I could write a book on this subject. And after having also been through the Yellowstone fire back in '88 up in WY (which had many of the same ingredients), the whole fire management and government interference thing just makes a fella want to vomit (over and over)!




posted on Dec, 10 2017 @ 08:49 AM
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a reply to: Flyingclaydisk

Yourself and Zaphod are both right.

Yes water bombers are used for containment not as an extinguisher-but there needs to be a more versatile aircraft and more of them-like the ones that Zaphod suggested. Fire is quicker than most people think, they can jump highways, reach ten stories high, and can outrun small cars. These planes could also assist in controlled burns which have gotten out of control, or lack of controlled burns due to government inactivity.

As for using C-130's- my mind is boggled.



posted on Dec, 10 2017 @ 08:50 AM
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a reply to: Flyingclaydisk

youd think they would have learned something after all we had the same situation up in tahoe and they also enacted the same measures after terrible fires. always punishing the people for their inept policies.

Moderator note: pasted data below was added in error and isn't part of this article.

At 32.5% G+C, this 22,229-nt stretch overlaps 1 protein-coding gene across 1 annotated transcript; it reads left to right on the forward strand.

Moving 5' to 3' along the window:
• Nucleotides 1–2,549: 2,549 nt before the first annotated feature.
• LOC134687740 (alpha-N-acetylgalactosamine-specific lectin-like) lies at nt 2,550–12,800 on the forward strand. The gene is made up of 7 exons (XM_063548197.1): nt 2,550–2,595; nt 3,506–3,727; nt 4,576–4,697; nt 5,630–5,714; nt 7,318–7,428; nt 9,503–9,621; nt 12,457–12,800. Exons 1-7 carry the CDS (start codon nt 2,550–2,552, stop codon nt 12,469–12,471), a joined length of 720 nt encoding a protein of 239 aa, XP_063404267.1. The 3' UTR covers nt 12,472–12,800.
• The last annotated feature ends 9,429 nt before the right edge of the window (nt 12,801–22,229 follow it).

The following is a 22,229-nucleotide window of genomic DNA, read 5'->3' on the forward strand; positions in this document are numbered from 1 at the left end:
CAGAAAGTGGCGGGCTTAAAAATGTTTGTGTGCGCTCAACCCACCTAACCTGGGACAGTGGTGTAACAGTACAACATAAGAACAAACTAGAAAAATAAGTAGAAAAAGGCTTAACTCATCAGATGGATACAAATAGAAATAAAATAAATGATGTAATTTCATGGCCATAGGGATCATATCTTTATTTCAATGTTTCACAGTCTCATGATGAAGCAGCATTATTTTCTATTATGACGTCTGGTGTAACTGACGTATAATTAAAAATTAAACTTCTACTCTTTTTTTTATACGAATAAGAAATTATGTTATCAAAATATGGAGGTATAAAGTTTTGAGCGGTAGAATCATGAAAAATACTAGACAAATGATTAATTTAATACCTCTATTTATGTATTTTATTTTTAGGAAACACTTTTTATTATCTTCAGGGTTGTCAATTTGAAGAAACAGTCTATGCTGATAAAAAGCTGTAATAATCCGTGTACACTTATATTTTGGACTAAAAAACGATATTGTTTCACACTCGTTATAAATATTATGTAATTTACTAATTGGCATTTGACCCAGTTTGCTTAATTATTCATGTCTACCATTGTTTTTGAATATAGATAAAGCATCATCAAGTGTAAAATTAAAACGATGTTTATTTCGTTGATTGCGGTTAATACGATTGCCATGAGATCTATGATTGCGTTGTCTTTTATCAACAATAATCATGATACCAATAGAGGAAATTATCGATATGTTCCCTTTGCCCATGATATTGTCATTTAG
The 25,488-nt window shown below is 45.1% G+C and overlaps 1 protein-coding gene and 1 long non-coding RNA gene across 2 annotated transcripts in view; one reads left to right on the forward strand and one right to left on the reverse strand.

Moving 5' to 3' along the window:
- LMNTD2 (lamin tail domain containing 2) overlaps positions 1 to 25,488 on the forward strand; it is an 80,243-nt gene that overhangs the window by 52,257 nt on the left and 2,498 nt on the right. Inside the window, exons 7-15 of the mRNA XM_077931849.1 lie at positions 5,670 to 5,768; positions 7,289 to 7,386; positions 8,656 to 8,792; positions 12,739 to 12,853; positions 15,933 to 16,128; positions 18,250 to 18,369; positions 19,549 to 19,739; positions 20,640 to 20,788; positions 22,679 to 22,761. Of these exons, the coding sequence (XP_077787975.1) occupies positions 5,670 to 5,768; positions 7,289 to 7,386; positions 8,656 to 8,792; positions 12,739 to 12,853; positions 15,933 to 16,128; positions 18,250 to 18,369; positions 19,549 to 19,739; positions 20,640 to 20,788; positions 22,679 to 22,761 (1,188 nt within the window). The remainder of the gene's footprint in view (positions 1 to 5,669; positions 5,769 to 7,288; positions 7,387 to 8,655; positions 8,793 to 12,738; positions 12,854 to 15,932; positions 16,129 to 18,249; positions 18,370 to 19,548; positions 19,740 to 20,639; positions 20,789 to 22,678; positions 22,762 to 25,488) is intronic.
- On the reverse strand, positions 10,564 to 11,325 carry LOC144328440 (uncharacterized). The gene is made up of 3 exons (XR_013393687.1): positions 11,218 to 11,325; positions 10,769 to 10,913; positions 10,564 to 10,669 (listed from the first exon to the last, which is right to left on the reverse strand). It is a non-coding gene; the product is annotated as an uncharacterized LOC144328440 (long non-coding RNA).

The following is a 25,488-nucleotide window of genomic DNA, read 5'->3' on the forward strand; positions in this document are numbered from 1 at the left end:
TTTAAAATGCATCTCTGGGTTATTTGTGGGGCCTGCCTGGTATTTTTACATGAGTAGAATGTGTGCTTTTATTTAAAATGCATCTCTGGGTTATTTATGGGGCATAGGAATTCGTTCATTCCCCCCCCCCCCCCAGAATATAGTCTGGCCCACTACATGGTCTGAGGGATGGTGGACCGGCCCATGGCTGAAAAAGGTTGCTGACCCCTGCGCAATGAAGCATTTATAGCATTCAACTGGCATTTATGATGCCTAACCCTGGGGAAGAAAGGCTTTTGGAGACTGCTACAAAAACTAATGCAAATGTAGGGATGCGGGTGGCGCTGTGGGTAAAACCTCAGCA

posted on Dec, 10 2017 @ 08:56 AM
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a reply to: TheScale

It's infuriating! It's like punitive legislation on the people for being right in the first damn place! Prove us wrong...and we'll punish your ass!!




edit on 12/10/2017 by Flyingclaydisk because: (no reason given)



posted on Dec, 10 2017 @ 09:05 AM
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originally posted by: TheScale
a reply to: Flyingclaydisk

youd think they would have learned something after all we had the same situation up in tahoe and they also enacted the same measures after terrible fires. always punishing the people for their inept policies.